The book How to Understand Your Gender by Meg-John Barker and Alex Iantaffi is a very gentle introduction to the ideas of what gender means and how we internalize our feelings of gender in our society. It’s an excellent book not only for people questioning their gender, but also for people trying to understand and support those people.

This free online book from PFLAG has a lot of great information and FAQs about how to support family members and friends who are transgender or gender-expansive (another term for non-binary). It includes a section specifically for parents of adults, starting on page 47. Note that the resource often uses the word “transgender” as an umbrella term to include non-binary people. Some non-binary people also identify as transgender, and some don’t. Your child may or may not be okay with being referred to as “transgender.” Again, ask which terms they’d like you to use, and respect them.

Step 3: Find support for your own emotional process

If you are experiencing grief, depression, anger, fear, confusion, or frustration around your adult child coming out, it’s important to recognize two things: 1. Your feelings are valid, and 2. Your child is not your therapist. It’s important to do the hard work of processing those feelings elsewhere.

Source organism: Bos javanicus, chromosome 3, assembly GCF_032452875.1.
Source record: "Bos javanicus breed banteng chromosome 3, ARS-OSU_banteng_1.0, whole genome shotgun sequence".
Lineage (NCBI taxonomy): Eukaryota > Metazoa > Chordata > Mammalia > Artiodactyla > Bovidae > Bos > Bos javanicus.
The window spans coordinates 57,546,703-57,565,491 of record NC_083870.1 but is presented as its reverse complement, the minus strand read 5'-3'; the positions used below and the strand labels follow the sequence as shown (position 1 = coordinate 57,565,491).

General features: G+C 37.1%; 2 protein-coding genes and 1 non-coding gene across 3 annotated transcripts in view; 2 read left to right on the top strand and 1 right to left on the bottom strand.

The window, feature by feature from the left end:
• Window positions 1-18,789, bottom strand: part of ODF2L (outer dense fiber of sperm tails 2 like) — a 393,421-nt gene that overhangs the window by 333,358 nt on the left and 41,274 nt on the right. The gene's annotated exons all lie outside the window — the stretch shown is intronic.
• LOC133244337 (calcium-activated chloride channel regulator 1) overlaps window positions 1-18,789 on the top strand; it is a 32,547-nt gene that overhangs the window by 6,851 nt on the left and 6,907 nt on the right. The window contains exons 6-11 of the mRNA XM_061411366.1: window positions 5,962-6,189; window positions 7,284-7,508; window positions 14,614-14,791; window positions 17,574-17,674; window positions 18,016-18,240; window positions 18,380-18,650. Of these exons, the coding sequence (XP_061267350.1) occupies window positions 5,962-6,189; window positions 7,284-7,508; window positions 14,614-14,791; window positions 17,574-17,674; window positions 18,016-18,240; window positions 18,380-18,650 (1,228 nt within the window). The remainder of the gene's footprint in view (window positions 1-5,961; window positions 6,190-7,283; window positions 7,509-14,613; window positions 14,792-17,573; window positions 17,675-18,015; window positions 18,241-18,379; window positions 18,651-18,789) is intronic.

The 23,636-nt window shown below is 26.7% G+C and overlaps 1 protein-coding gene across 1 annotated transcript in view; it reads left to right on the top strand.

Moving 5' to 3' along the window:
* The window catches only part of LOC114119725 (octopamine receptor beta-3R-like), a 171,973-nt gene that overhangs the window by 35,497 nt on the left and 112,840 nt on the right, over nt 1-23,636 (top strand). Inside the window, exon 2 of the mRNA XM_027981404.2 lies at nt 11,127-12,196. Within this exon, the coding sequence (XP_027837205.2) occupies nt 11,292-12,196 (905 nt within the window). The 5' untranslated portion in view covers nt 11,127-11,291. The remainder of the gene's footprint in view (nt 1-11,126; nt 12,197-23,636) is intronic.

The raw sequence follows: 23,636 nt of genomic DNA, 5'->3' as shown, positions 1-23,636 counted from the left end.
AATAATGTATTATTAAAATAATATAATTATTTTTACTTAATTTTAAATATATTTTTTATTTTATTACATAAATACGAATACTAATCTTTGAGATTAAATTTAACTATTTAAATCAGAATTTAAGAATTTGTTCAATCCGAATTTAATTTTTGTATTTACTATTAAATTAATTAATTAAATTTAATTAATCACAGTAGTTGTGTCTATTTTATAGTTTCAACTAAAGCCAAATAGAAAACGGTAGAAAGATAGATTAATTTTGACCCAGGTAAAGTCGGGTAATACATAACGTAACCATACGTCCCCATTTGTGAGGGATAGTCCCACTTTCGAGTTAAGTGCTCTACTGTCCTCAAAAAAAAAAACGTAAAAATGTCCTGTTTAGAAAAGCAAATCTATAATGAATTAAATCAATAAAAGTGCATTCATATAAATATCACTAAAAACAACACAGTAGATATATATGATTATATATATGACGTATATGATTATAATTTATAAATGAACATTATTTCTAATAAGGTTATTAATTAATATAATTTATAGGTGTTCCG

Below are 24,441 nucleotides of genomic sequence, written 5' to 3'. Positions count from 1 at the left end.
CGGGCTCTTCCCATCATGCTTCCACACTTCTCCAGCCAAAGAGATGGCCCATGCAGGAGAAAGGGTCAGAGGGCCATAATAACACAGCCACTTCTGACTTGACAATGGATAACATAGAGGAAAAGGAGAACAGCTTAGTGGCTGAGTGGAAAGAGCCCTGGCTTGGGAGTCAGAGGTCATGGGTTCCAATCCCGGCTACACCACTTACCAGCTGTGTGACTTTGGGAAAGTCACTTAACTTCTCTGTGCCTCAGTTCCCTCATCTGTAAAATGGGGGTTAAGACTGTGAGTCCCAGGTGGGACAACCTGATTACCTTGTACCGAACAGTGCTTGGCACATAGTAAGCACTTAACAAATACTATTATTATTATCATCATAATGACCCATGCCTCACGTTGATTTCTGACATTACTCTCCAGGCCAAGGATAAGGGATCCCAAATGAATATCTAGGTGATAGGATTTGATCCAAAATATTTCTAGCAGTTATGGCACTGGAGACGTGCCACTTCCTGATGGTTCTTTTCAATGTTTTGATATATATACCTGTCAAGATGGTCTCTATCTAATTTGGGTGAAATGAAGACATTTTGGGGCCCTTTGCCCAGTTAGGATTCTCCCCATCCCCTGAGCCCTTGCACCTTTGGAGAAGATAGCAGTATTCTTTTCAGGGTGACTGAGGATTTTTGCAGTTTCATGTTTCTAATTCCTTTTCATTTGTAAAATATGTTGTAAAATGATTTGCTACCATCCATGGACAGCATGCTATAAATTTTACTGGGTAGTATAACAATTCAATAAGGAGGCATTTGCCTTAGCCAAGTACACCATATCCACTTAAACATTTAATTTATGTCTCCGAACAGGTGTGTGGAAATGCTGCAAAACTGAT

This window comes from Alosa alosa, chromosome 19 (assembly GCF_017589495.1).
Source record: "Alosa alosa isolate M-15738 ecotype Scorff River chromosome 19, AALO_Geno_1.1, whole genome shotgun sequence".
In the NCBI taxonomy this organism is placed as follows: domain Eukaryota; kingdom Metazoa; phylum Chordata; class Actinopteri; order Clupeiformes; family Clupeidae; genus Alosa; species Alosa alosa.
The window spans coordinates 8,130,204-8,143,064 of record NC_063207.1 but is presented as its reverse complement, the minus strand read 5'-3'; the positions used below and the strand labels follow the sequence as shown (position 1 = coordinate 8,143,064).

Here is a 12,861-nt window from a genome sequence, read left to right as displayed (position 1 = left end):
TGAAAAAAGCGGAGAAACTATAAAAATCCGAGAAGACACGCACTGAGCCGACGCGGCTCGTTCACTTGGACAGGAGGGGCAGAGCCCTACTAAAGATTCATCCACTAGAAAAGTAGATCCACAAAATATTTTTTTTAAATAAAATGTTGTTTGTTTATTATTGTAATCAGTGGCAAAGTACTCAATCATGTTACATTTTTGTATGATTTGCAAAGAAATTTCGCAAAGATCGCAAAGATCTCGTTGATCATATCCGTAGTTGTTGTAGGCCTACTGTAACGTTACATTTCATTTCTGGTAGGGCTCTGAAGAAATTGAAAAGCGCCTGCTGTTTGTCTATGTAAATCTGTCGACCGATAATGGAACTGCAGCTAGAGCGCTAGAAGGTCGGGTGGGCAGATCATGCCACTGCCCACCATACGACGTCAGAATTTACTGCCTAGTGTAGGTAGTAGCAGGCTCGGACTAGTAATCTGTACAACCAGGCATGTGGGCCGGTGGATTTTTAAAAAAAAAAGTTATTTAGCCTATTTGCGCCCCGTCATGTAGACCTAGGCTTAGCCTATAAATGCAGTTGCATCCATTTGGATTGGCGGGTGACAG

There is some excellent information in the aforementioned PFLAG resource on validating and working through emotions you may have about the news, and places to find support.

It may help to connect with other parents of non-binary children. Here’s one parent’s perspective and a brief FAQ about their experience.

You can find a local support group for parents of LGBTQ+ children through PFLAG. During the pandemic, many of these groups are meeting online, so even if there isn’t a chapter near you, you may still be able to join one.